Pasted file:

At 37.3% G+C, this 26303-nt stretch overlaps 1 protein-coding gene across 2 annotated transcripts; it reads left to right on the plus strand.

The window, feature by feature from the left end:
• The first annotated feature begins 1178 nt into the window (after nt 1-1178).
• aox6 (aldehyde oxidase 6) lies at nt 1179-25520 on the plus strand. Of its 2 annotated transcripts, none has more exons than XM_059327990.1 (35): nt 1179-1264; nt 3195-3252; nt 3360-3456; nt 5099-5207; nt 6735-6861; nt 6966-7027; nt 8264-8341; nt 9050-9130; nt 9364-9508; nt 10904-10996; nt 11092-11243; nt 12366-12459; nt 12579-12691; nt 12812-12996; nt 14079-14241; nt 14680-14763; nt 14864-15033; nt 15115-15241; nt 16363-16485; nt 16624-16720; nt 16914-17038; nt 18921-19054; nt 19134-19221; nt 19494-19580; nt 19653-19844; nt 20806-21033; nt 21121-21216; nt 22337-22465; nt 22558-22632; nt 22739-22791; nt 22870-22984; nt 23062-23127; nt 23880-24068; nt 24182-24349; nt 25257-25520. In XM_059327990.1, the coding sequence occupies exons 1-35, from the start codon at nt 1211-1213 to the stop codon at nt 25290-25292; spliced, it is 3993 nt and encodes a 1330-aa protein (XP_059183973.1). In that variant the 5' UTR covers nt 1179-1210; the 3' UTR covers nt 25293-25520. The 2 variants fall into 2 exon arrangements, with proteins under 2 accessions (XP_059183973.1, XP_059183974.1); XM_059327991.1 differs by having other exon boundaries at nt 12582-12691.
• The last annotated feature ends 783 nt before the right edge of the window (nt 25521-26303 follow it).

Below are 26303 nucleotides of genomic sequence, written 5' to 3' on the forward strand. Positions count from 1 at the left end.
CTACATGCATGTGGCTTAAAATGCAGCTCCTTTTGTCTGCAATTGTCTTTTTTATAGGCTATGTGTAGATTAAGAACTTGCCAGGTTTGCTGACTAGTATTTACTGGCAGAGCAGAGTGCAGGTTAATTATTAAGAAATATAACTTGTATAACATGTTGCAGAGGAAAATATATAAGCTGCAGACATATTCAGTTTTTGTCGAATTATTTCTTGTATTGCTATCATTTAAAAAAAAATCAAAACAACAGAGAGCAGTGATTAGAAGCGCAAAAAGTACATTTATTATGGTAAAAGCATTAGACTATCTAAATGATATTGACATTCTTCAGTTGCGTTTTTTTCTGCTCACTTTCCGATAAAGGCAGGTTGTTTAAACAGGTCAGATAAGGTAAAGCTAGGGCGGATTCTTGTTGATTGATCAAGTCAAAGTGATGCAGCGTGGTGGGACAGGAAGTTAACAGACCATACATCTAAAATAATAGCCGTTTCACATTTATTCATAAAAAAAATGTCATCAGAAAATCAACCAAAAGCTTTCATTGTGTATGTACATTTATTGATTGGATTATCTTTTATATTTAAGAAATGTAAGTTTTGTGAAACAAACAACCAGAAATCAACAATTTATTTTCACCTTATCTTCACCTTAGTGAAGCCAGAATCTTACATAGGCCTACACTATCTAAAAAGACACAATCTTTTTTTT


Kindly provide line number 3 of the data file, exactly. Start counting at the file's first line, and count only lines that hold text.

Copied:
• The first annotated feature begins 1178 nt into the window (after nt 1-1178).